No holy wars please. s/vim/$YOUREDITOR/g
If you're using a LAMP stack mainly (which it seems you are), the option of SSH and using a command line text editor could be of interest.
That being said, if you can create a dev environment that matches your production, why not git around? Where has this workflow failed you previously? Surely also you are developing on multiple servers for different projects, and there are things you do common to all servers?
For my sites I use generally two git repos - one for my toolchain (custom connection, management and setup scripts), one for base content. Given that I use Wordpress for a lot, I can duplicate some of the base work. I use digitalOcean, always a ubuntu 14.04 server, and always set up with the same scripts. I do have a test VM directly on my machine to test things that might seriously break stuff, or for dev when I'm on the go without network, but otherwise, a lot of what I do is "in the cloud" - just over SSH.
As to how this would map to your requirements:
- 1) No syncing hassles across machines
- If you're a team of one, SSH+cli editor should work - it's also lower processing power on your device. Better battery longevity. You can also quickly move back and forth between server logs and code from here too
- 2) No installation of toolchains to get working or back to work — a browser and a connection is all that would be required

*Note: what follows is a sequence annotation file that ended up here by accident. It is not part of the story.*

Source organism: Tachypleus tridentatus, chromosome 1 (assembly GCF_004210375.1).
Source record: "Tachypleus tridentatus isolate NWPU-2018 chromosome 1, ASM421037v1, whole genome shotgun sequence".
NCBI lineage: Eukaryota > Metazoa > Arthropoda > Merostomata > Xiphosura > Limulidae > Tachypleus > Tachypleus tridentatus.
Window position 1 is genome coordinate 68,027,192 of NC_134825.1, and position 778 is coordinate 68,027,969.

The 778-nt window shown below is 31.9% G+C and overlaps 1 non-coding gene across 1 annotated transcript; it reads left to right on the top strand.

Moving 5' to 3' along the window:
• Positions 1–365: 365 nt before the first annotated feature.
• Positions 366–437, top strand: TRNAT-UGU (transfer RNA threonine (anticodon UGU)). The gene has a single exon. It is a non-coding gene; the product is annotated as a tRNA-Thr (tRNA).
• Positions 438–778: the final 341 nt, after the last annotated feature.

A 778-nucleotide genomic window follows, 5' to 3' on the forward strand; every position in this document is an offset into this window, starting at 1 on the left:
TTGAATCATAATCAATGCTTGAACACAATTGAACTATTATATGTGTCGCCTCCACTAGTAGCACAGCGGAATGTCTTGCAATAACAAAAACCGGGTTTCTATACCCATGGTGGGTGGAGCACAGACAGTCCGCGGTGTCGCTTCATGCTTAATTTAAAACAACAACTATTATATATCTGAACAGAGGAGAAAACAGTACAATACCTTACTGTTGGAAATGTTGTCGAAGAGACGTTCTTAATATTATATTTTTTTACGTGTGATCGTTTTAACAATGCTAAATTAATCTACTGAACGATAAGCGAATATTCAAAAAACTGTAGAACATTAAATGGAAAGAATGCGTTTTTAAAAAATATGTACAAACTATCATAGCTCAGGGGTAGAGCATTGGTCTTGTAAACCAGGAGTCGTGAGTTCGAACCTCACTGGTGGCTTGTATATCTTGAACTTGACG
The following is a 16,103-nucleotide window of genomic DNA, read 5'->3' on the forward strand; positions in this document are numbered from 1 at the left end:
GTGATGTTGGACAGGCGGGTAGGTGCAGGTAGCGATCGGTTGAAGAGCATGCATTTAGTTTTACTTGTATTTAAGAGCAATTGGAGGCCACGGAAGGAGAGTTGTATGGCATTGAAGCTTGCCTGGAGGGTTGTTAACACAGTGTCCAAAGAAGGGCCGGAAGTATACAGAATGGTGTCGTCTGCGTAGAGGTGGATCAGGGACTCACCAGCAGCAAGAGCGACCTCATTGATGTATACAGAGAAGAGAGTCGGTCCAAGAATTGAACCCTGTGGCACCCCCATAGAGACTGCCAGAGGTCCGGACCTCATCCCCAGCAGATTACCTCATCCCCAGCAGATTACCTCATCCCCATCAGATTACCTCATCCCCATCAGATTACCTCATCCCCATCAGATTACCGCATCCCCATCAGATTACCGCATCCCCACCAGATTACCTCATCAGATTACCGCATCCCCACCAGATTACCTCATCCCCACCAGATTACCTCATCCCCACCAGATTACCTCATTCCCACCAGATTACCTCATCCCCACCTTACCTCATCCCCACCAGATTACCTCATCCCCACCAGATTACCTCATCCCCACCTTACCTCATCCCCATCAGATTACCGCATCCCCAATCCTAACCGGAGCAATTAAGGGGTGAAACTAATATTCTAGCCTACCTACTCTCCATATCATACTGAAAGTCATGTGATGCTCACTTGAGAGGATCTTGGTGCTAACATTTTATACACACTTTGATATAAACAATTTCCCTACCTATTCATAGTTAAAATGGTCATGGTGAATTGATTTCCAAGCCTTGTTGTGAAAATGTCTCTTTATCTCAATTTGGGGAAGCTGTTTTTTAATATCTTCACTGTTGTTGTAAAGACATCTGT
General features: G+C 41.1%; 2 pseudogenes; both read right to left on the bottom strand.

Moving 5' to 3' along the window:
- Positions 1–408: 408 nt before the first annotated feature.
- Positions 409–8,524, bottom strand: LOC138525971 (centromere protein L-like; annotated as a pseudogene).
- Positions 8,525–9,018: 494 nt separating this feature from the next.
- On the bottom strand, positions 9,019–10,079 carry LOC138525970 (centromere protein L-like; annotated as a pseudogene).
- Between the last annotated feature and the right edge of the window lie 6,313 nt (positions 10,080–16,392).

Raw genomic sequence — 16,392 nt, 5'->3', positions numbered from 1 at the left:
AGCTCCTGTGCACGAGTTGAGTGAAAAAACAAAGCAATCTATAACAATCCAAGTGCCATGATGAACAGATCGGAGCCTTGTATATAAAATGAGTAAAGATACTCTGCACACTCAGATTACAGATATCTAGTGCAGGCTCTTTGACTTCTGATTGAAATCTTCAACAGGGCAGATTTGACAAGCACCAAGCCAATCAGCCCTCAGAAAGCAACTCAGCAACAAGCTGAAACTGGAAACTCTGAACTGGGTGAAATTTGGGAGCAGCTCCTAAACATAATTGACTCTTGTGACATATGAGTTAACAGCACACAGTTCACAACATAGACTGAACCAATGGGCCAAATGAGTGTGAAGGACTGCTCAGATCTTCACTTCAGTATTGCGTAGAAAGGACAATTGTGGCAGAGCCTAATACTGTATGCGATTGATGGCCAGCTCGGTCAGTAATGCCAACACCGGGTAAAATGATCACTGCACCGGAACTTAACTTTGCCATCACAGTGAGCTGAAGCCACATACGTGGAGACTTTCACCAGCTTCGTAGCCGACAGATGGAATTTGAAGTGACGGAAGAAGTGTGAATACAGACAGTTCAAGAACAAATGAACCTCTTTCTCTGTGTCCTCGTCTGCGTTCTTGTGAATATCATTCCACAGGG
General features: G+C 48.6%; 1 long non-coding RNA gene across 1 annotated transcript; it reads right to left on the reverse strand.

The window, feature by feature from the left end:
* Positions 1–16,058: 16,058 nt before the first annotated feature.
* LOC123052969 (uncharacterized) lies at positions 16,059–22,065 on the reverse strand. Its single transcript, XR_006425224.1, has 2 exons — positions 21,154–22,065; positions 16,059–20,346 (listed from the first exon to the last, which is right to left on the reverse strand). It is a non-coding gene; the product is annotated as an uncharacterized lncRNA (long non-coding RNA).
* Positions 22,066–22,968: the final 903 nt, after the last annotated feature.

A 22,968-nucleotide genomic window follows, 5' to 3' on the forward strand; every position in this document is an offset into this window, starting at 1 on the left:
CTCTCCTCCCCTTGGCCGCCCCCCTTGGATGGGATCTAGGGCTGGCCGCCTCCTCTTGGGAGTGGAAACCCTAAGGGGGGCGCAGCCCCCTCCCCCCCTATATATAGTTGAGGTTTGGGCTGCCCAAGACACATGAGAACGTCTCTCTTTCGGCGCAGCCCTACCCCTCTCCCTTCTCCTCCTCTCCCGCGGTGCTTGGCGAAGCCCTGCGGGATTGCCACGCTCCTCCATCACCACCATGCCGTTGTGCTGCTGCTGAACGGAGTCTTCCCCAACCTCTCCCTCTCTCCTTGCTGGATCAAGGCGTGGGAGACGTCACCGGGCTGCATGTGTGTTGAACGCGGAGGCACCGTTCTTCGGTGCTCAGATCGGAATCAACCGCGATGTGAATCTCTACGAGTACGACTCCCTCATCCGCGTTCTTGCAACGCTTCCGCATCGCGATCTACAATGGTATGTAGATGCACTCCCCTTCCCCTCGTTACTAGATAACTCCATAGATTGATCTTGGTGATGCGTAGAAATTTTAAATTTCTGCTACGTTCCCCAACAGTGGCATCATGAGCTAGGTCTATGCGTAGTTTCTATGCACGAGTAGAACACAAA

- Unless I'm mistaken, you'll always have toolchains to install and update on every new site/server. So long as you maintain an easy way to deploy them fresh, and the new instances you spin up are always predictably similar, I see no problem with maintaining a toolchain deployment recipe in one place, and easily management of instances along the way in teh way you want (ansible, chef, puppet, custom scripts...).
- 3) Easy teamwork
- If the solution you want is for live coolaborative editing, maybe indeed a web-interface which facilitates this may be interesting, though you'll want to check that this mode of "team" working suites your team best, or if revision control-based solution works better for their workflows. Maybe a question for the web-based solution is, does it integrate well with individuals who like to work offline and sync as needed? I'll assume you've already had this talk with them.
- 4) Easy deployment
- I'd say this is down to DRY - Don't Repeat Yourself, or, have you automated everything you could have?
- 5) A move to Chrome OS for ultra-cheap laptop goodness would become realistic.
- That's a personal preference I guess. I wouldn't try it just yet. I try to run a lean machine, but I like to know I Have The Power when I need it.
At the end of the day, so long as you have revision control in whatever solution you choose, you have a decent chance of developing on production. Now about the databases...